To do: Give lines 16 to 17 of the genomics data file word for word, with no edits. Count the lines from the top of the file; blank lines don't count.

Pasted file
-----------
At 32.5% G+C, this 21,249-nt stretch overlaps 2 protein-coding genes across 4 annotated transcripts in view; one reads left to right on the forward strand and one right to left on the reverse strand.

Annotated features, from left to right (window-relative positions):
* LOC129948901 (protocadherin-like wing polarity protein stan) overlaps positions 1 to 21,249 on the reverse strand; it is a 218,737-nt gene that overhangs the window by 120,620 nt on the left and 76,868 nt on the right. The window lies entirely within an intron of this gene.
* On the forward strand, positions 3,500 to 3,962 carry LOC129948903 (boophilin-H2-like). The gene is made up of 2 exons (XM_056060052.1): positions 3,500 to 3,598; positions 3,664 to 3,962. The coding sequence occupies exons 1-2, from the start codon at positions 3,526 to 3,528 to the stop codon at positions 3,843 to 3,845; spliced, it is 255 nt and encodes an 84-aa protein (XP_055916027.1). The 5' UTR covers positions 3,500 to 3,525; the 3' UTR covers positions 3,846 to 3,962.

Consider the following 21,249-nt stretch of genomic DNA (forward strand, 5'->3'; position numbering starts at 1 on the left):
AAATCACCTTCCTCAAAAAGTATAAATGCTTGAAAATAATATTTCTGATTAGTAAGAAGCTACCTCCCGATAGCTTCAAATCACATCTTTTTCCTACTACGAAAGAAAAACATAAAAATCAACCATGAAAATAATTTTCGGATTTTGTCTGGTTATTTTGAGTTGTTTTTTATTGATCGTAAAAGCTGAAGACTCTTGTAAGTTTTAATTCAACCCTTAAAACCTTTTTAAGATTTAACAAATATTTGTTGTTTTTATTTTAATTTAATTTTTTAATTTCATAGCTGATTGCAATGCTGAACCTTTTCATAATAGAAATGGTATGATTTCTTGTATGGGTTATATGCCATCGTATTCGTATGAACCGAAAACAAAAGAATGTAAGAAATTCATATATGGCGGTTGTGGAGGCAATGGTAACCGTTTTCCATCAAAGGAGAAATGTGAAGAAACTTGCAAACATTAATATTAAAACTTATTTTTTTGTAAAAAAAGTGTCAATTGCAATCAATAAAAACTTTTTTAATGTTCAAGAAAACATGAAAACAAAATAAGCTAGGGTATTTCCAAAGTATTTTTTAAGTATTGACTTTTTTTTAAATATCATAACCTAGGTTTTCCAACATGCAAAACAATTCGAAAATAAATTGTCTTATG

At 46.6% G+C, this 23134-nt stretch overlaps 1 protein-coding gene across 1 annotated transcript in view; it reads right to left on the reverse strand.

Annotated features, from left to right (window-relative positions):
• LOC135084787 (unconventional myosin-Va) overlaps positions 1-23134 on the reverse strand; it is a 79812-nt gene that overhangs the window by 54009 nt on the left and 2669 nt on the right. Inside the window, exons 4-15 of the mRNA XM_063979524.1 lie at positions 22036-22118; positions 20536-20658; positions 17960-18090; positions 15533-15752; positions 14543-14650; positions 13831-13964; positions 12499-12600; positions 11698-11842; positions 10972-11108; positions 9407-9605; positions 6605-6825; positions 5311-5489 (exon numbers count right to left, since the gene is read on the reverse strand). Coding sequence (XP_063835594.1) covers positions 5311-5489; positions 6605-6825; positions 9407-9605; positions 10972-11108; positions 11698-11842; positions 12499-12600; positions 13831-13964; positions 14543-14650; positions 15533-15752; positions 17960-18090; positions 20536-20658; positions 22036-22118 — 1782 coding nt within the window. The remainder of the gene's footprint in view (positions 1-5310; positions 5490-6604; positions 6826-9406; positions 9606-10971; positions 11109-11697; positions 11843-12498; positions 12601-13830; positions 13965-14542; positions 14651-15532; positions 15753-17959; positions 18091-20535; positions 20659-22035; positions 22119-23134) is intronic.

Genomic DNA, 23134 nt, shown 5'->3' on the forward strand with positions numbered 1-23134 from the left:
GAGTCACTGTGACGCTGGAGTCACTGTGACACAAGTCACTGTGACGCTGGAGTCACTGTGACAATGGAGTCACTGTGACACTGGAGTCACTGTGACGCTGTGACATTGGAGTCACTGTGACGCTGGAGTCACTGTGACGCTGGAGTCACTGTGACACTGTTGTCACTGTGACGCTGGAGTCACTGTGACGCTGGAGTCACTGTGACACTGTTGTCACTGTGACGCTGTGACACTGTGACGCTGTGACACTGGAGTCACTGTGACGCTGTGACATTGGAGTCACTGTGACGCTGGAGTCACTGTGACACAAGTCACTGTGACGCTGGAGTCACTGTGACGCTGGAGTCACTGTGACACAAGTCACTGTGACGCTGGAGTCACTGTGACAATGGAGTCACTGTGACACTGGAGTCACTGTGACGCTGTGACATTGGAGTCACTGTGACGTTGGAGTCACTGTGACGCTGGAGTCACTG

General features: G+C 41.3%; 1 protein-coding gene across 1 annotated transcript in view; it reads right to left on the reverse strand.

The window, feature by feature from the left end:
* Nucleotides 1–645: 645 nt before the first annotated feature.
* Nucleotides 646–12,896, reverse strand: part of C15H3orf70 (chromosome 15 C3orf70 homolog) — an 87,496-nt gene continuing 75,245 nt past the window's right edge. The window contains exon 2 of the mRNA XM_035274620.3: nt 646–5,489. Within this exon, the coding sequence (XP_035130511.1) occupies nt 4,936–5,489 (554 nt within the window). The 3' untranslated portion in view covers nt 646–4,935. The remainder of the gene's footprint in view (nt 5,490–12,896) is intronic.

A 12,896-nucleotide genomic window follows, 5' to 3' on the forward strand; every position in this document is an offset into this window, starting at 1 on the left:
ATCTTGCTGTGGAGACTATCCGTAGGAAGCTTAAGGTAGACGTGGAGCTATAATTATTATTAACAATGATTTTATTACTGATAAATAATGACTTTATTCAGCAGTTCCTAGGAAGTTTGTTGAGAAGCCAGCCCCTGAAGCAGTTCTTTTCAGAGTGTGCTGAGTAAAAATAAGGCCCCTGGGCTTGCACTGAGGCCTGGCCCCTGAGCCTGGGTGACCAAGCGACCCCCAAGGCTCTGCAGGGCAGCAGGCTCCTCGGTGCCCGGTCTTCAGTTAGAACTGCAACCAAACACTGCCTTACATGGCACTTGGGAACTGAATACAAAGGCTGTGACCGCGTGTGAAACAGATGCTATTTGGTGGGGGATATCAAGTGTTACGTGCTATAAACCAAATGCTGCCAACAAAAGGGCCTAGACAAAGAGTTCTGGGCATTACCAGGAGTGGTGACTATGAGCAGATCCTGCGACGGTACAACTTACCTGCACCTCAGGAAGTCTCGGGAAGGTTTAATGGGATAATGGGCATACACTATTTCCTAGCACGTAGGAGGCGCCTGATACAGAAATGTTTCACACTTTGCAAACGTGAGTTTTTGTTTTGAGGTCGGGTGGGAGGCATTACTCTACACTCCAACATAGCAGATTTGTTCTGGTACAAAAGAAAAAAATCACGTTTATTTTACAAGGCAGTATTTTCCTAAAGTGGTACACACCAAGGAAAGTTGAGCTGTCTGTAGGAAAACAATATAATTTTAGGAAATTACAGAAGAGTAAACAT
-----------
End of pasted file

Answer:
A 12,896-nucleotide genomic window follows, 5' to 3' on the forward strand; every position in this document is an offset into this window, starting at 1 on the left:
ATCTTGCTGTGGAGACTATCCGTAGGAAGCTTAAGGTAGACGTGGAGCTATAATTATTATTAACAATGATTTTATTACTGATAAATAATGACTTTATTCAGCAGTTCCTAGGAAGTTTGTTGAGAAGCCAGCCCCTGAAGCAGTTCTTTTCAGAGTGTGCTGAGTAAAAATAAGGCCCCTGGGCTTGCACTGAGGCCTGGCCCCTGAGCCTGGGTGACCAAGCGACCCCCAAGGCTCTGCAGGGCAGCAGGCTCCTCGGTGCCCGGTCTTCAGTTAGAACTGCAACCAAACACTGCCTTACATGGCACTTGGGAACTGAATACAAAGGCTGTGACCGCGTGTGAAACAGATGCTATTTGGTGGGGGATATCAAGTGTTACGTGCTATAAACCAAATGCTGCCAACAAAAGGGCCTAGACAAAGAGTTCTGGGCATTACCAGGAGTGGTGACTATGAGCAGATCCTGCGACGGTACAACTTACCTGCACCTCAGGAAGTCTCGGGAAGGTTTAATGGGATAATGGGCATACACTATTTCCTAGCACGTAGGAGGCGCCTGATACAGAAATGTTTCACACTTTGCAAACGTGAGTTTTTGTTTTGAGGTCGGGTGGGAGGCATTACTCTACACTCCAACATAGCAGATTTGTTCTGGTACAAAAGAAAAAAATCACGTTTATTTTACAAGGCAGTATTTTCCTAAAGTGGTACACACCAAGGAAAGTTGAGCTGTCTGTAGGAAAACAATATAATTTTAGGAAATTACAGAAGAGTAAACAT